He was flown to a foreign country in which he had never set foot. With no prior preparation and only a native film crew and a single trusted colleague at his side, he was asked to conceive and direct a short film.
In about two weeks.
In spite of the time crunch, fourth-year directing graduate student Lucas Mireles accomplished just that in tandem with recent producer’s program graduate Ryan Slattery. Even more impressive is that, despite a tragic family death midway through production, the resulting short film “Playtime (Spielzeit)” is an official selection for the 2012 Sundance Film Festival, competing in the International Shorts program.
The accomplishment is not lost on them.
“It’s … awesome, and we are very blessed to be in the festival,” Mireles said.
Held annually in Park City, Utah, the Sundance Film Festival has famously launched the careers of filmmakers such as Quentin Tarantino and Kevin Smith.
“It’s the granddaddy of them all. To premiere there is every filmmaker’s dream come true,” Slattery said. Out of 7,600 short film submissions, only 63 were selected. “Playtime” was one of them.
Amanda Yee, a fourth-year directing and production graduate student, notes how special it is that Mireles and Slattery made Sundance as students.
“We can sell ourselves short as student film directors. Ryan and Lucas had a lot of belief in the potential of their film,” Yee said.
Directed by Mireles and produced by Slattery, “Playtime” was created as part of a collaboration between the UCLA School of Theater, Film and Television and the International Film School in Cologne, Germany. It is a window into the lives of German youth, seamlessly moving from one set of characters to the next as a typical day in Cologne passes by.
In the summer of 2010, Mireles and Slattery arrived in Cologne alongside three other filmmakers from UCLA. They collaborated with five European students and filmmakers and were tasked with making four short films over two months, one of which ended up being “Playtime.” Participants from both camps fulfilled different jobs on each film.
All of that would have been nice to know ahead of time, according to Mireles.
“I applied, got word I was going, but they still wouldn’t tell us what it was about,” he said.
Finally, in the months prior to the trip, the IFS informed them they were to create films inspired by “People on Sunday,” a pre-Nazi German silent film. This still provided little help.
“We got something about this film, but nobody could find it, nobody could watch it. So we boarded a plane,” Mireles said.
As a producer, Slattery said he was aware of large amounts of prep work going undone.
“When you have a big location like that, usually the pre-production has been happening for a year and a half. We had no idea what we were doing when we got there,” Slattery said.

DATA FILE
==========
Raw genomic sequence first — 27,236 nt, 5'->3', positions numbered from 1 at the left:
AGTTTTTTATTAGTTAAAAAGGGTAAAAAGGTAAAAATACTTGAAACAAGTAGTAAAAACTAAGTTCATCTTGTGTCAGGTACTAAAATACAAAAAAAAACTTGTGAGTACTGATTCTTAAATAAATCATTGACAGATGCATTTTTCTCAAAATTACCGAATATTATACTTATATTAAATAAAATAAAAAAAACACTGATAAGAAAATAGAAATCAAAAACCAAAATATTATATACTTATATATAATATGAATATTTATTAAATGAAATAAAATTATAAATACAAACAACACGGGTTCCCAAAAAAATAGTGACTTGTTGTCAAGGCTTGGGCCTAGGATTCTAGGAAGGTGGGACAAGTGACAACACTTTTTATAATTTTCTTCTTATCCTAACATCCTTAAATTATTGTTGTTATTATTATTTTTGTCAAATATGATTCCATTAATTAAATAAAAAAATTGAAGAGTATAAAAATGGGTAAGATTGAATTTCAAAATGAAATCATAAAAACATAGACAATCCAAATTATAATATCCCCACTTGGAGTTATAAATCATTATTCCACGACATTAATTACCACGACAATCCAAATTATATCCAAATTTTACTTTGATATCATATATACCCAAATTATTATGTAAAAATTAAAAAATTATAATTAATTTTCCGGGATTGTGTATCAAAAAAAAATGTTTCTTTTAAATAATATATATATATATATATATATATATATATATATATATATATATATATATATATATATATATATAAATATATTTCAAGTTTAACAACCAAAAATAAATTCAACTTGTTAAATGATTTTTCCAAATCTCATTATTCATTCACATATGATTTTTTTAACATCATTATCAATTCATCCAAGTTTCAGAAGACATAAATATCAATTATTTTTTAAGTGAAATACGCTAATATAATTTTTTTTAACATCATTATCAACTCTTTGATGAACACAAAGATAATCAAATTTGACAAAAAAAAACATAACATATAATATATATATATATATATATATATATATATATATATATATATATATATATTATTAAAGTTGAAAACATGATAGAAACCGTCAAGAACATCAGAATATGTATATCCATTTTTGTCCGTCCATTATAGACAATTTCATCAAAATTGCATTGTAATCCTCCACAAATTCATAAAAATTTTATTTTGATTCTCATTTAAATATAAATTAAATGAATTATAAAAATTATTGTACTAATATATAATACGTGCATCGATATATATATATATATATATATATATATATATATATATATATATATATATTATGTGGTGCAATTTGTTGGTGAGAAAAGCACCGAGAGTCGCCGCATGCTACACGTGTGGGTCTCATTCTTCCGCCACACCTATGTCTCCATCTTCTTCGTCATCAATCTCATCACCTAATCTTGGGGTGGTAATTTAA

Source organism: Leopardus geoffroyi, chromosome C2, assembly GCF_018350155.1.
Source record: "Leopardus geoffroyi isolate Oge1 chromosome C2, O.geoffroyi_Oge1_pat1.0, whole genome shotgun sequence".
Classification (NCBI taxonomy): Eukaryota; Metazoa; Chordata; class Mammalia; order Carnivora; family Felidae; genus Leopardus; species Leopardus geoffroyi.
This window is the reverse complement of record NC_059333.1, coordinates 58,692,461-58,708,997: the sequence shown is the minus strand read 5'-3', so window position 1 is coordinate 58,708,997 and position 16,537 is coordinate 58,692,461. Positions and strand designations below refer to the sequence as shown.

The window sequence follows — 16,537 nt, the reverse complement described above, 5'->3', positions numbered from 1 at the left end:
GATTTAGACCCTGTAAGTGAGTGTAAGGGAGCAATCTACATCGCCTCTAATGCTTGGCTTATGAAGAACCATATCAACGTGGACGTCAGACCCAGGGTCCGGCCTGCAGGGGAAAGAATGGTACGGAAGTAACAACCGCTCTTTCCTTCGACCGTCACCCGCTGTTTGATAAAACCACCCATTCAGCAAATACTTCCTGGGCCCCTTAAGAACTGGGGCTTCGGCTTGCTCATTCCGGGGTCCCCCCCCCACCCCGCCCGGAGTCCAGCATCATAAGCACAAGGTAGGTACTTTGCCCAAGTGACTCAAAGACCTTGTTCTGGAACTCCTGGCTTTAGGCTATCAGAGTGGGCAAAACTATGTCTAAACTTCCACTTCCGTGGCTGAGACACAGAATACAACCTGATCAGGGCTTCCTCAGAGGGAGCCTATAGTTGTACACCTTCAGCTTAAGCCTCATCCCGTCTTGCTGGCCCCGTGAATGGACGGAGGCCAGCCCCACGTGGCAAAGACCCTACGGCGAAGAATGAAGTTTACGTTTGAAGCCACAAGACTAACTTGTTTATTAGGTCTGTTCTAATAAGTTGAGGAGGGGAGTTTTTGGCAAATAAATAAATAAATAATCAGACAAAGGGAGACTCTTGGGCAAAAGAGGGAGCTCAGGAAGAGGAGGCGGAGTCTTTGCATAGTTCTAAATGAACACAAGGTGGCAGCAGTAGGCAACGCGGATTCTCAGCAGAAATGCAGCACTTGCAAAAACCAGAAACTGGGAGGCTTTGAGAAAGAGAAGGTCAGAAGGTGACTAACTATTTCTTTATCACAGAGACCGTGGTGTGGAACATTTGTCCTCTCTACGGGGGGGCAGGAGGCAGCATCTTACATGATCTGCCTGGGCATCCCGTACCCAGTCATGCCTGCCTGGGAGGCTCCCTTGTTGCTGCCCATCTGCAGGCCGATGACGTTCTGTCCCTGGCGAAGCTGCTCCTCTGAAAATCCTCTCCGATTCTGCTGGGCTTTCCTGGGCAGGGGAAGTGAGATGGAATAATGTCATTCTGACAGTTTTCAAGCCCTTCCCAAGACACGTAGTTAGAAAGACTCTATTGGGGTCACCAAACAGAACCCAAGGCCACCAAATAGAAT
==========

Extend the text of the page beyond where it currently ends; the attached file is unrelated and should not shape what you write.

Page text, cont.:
This led to an adventurous, trying and occasionally amusing production process that tested the pair’s ability to shoot from the hip. Significant hurdles included realizing one location was a cancer hazard, young cast members who spoke no English, and an attempt to convince a large group of nude male sunbathers to appear in the film free of charge. But what happened next was something no amount of preparation could prepare for.
Midway through production, Slattery’s brother passed away in the United States. He made the decision to return home to grieve with his family. After attending to his family’s affairs, he felt returning to finish the films could be cathartic ““ in particular, his film with Mireles.
“I talked with Lucas about coming back. I wasn’t sure if I could, emotionally, but the process inspired me. My collaborators inspired me, especially Lucas,” Slattery said.
He wasn’t sure if he could financially either. The program had a set budget, and Slattery had used his final allocated flight to return to the United States.
“My credit cards have all melted,” Slattery said in regards to his personal financial situation.
Slattery’s department came through in the clutch when Barbara Boyle, chair of the film, television and digital media department, vowed to come up with the money to send him back to Germany.
“I talked with Barbara Boyle, the chair here. She told me, “˜We will find the money somewhere.’ And she found the money somewhere,” Slattery said.
He returned to Cologne. The end result: a short film in the largest independent film festival in the United States and an “In Memoriam” to Slattery’s brother in the credits, courtesy of Mireles.
“That’s when filmmaking is at its height. It’s not just about the process. It’s about what you learn from each other, getting to know each other,” Slattery said. “It’s about this collaborative experience that is, for all intents and purposes, a brotherhood.”